Southern Pass Along Plants

Submitted by Christi
Bee Balm in Bloom

Bee Balm in Bloom

Still building that dream garden. I would love to have lots of plants that I could pass along. Maybe I’m just dreaming that someone would pass all of these along to me and then I could pass them along 🙂 I’ve been told you should not thank someone for a pass along plant (bad luck or something) but show gratitude by passing it along as well. What a wonderful idea! Anyway, I love the old fashioned flowers that you can pass along by dividing, gathering seeds or with cuttings. Here is some of what I would have:

Bee Balm – I love the pretty, spiky blooms and the lemony smell. In another house where I have lived, I had bee balm that was passed to me. It grew prolifically and I passed it along to several of my neighbors.

Black-Eyed-Susan – who doesn’t love these cheerful flowers?

Day lilies – So many varieties and so easy to divide and so easy to grow.

Irises – Like the day lily so many varieties. I used to have one that I loved that bloomed all summer and had a great fragrance.

Blackberry lily – One of the favorite old-fashioned pass along plants.

Lily of the Valley – my mom gave me some of these and I had them for years before I moved. These will take over if you are not careful.

Violets – These can take over as well if you don’t watch them. But, they are so cheerful and easy to grow and fun to pass along. I had a friend in Master Gardeners who thought it was un-kind to pass along violets. If you pass these along, maybe it should be with a warning, lest someone is taken over by the pretty little plants.

Coleus – I have a big pot of coleus that was given to me as cuttings. I just rooted them in water and then planted them. That was two years ago and I think they will soon be at a point that I can pass them along.

Sweet Potato Vine – I got some of this with the coleus plantings and it has just done beautifully. A great pass along plant.

I can see this garden is coming along beautifully. What is your favorite pass along plant?

Today’s Lagniappe: Amish Friendship Bread
In the spirit of passing things along, here is a recipe for a pass along bread starter and bread recipe. This actually takes more patience than I’ve got right now. Maybe if I made it I would develop more patience!

1 pkg. active dry yeast
1/4 c. warm water (110 degrees)
1 c. all purpose flour
1 c. sugar
1 c. warm milk (110 degrees

STARTER FOOD: (every 5 days)
1 c. all purpose flour
1 c. sugar
1 c. milk

In small bowl, soften yeast in water for about 10 minutes. Stir well. In a 2 quart glass, plastic, or ceramic container. Combine flour and sugar. Mix thoroughly or the flour will lump when milk is added. Slowly stir in warm milk and softened yeast mixture. Cover loosely and let stand at room temperature until bubbly. Refrigerate. Consider this Day 1 of a 10 day cycle.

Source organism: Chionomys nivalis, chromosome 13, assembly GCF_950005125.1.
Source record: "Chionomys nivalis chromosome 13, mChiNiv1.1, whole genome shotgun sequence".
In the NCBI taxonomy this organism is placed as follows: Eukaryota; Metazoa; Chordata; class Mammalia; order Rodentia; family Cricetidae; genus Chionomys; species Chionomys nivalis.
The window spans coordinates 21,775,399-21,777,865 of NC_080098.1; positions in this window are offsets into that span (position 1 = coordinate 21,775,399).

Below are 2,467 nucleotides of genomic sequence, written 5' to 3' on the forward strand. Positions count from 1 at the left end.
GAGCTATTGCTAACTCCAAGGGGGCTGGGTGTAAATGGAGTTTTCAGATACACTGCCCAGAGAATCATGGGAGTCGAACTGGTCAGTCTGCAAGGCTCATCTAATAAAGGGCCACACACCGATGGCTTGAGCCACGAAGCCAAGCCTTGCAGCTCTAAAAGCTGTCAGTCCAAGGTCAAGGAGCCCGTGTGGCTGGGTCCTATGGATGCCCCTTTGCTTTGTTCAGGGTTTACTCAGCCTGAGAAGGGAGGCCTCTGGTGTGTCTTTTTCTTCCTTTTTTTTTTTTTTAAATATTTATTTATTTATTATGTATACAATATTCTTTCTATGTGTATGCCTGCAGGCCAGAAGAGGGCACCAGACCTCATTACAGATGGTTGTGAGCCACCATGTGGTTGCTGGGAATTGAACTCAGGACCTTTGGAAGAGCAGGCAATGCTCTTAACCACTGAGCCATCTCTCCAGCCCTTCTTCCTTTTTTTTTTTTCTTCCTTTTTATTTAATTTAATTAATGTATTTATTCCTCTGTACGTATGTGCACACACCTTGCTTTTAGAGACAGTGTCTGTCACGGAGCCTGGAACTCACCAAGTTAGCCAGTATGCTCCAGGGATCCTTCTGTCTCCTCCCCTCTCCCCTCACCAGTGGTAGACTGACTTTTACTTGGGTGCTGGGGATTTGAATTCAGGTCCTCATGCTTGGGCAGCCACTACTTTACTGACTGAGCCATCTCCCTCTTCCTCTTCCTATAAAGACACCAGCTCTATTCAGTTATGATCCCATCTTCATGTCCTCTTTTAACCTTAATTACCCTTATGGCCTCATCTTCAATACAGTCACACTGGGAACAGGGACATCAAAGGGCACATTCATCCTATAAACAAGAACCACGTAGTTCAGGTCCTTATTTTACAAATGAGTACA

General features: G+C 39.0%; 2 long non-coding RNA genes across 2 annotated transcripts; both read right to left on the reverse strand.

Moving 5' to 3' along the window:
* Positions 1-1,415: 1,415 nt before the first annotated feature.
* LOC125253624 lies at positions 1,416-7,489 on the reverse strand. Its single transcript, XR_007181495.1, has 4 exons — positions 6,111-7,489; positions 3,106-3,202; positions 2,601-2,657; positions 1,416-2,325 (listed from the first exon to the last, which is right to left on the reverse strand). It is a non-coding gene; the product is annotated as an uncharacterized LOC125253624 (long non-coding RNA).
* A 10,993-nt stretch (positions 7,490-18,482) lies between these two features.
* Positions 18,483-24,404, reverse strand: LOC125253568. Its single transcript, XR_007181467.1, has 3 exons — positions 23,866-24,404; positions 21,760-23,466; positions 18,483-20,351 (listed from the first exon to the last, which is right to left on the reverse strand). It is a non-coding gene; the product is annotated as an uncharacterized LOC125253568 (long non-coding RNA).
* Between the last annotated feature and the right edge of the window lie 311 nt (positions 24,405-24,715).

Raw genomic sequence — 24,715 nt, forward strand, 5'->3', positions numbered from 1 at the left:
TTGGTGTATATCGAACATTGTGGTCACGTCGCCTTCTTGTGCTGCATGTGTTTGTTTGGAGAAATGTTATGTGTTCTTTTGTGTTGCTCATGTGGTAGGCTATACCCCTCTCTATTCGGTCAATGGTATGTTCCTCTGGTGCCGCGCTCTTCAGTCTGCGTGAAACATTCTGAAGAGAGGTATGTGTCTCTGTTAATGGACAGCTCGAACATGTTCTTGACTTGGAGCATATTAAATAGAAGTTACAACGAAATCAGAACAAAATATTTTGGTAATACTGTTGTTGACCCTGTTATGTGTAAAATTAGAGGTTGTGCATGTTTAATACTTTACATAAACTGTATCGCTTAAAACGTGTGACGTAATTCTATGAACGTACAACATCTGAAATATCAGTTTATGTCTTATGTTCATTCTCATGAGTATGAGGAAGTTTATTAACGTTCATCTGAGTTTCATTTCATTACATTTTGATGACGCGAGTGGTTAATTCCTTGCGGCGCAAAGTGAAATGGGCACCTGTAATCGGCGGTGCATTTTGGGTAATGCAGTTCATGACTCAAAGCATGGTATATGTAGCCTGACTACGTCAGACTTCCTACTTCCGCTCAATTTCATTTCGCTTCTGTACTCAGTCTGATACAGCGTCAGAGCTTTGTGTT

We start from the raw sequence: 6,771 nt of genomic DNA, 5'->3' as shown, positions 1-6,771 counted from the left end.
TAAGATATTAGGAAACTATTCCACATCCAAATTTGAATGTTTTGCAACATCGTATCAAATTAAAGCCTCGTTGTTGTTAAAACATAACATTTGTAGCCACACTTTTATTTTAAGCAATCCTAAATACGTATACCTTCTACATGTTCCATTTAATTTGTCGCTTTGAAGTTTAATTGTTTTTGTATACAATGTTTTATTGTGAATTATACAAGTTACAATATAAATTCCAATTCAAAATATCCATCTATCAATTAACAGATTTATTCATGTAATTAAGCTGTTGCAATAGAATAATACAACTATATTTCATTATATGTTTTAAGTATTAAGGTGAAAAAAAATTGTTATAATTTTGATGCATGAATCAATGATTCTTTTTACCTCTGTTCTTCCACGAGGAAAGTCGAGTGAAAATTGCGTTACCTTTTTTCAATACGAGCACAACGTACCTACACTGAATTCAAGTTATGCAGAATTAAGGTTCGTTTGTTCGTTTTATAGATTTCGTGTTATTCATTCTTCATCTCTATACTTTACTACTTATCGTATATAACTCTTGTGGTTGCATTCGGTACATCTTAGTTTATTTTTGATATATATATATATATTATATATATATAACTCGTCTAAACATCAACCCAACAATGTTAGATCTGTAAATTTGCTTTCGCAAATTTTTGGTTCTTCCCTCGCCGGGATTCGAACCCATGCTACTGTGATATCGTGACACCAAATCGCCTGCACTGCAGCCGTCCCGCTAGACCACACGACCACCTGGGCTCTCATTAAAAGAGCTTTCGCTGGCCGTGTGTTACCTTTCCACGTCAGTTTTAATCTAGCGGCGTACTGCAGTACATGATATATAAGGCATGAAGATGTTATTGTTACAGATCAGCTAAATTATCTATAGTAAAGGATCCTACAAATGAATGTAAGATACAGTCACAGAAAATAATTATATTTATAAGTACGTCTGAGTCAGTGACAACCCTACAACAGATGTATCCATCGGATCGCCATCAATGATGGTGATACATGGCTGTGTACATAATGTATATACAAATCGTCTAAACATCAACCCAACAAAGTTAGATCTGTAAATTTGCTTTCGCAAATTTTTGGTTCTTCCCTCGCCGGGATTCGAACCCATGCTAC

Days 2-4, stir with a spoon.

Day 5, to feed, blend flour and sugar in a small bowl. Slowly mix in milk with a spoon, whisk or hand mixer. Stir mixture into starter. Return to refrigerator.

Day 6-9, stir.

Day 10, (which becomes Day 1 for the next series) feed again.

NOTE: Consider the 10 day cycle a guide. It doesn’t need to be followed exactly. If you need more starter, feed it more often. The starter is yeast culture and will grow when fed. To hasten growth, leave starter at room temperature for several hours.


2 c. all purpose flour
1 c. sugar
1 1/4 baking powder
1/2 tsp. baking soda
1/2 tsp. salt
1/2 tsp. cinnamon
2 c. Friendship starter
2/3 c. vegetable oil
3 eggs, slightly beaten
1/2 tsp. vanilla
1-2 c. optional addition (see below)

Preheat oven to 350 degrees. Grease two 9 x 5 inch loaf pans with shortening.

In a large mixer bowl, sift or thoroughly mix flour, sugar, baking powder, soda, salt, and cinnamon. Add starter, eggs, vanilla, and mix well. Stir in optional ingredients and divide batter between the prepared pans. Bake about 55 minutes (exact time will vary because of differences of optionals). Cool in pans on racks 10 minutes then turn out of pans and cool.

Optional Additions:

Raisins, chopped pitted dates, nuts, dried cherries, mashed ripe bananas, blueberries, coconut, canned pumpkin, chocolate chips, chopped apples, grated carrot, grated zucchini.

Tags: ,

One Response to “Southern Pass Along Plants”

  1. Martha Says:

    Thank you for sharing the receipes for bread. I’ll try the friendship one.

    I love your flowers you recommend. I also love morning glories, cosmos and bee balm. Today I posted a still life image I did of some lily-of-the-valley blooms I did – come visit me at (Most of my still life images are of flowers.) So, come and “smell the flowers.”

Leave a Reply